Friday, April 10, 2009

Pools-- not just for athletes

Recently, our school district began the process of rehabilitating swimming pools that had fallen out of use. I asked the school board member who made the report what provisions were being made for accessibility. She did not know at the time.

The board, she reported, wanted to fix the pools for kids who play "water polo" and other water sports.

But... I thought, kids with disabilities use pools for adaptive aquatics. It's not like we have to build a pool for them but since we have pools that are getting a major overhaul, could we not be thinking of letting special ed kids use them? 

Thinking about compliance is not the same as thinking inclusively. Here is a compare and contrast: 
  • Inclusive: "wow, wouldn't it be great to have an aquatics program that included a full spectrum of water sports from athletics like water polo and competitive swimming to Physical Education like water aerobics, recreational swimming and adaptive aquatics?" 
  • Compliant: "Well, we are getting the pools fixed for the water polo team, I guess we better make sure we comply with ADA even though we will hardly ever have a kid with a disability use it. Damn, that is a lot of extra expense."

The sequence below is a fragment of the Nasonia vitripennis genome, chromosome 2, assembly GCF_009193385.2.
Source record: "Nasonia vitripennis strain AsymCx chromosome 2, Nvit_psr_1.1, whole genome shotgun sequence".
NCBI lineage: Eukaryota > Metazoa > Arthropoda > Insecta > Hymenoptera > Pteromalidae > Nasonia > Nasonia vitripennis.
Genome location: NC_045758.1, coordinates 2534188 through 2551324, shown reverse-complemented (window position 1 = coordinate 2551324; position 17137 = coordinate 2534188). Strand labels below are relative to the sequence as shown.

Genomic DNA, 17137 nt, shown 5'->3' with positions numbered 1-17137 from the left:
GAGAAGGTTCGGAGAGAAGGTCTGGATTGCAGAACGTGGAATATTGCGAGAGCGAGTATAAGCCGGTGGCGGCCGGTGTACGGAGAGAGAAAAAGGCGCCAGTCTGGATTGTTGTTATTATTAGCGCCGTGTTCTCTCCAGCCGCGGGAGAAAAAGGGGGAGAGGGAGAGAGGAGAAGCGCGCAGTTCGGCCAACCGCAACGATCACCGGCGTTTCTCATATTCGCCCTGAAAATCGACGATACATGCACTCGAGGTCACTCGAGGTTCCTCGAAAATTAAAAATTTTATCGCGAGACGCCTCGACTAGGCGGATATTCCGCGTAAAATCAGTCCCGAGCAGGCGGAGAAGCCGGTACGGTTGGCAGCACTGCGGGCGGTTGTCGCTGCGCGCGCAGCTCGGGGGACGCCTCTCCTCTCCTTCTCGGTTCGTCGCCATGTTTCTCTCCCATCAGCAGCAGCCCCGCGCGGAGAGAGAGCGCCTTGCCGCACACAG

The logical consequence of inaccessibility is a kind of ghettoization of people with disabilities. As a family we have learned that, if facilities exist at all, our daughter has "special places" that she can go (special often means "especially appealing" but here means "limited, isolated and hard to find") - usually a park in a system, or a school in a district or an entrance around the side or a restroom far away from the main bathroom. 

Because we do not value kids with disabilities (as much, say, as we value athletes) we don't think of a one time expense to make something accessible, instead, we unthinkingly spend huge sums every year to work around inaccessibility or fix things that should have been done better in the first place. 

The Americans with Disabilities Act (ADA) has moved this country toward but not to universal design. Universal Design is the result of inclusive thinking, not compliance. Our board member, whom I really do respect and value for her service, assured me that the new pool construction will comply with ADA. This is minimally reassuring. Because the district has not thinking about including students with disabilities but about minimum requirements. 

Here is an example of the impact of this kind of thinking. Our district (under a consent decree, mind you) put in new, more accessible play structures (YAY!). Then put these  on wood chips instead of mats. When families with children with disabilities pointed out that children with mobility disabilities could now not reach the new accessible structures (OOPS), the district responded that it was too expensive to fix. Parties then went back to court, the district lost and now has to rip out the structures and put in mats. Granted it would have been easier (and cheaper) to do it right the first time, but... they were thinking minimum compliance, not inclusion. 

Why? Why spend all this money for a few kids with special needs? 

Uhm, how big IS that water polo team anyway?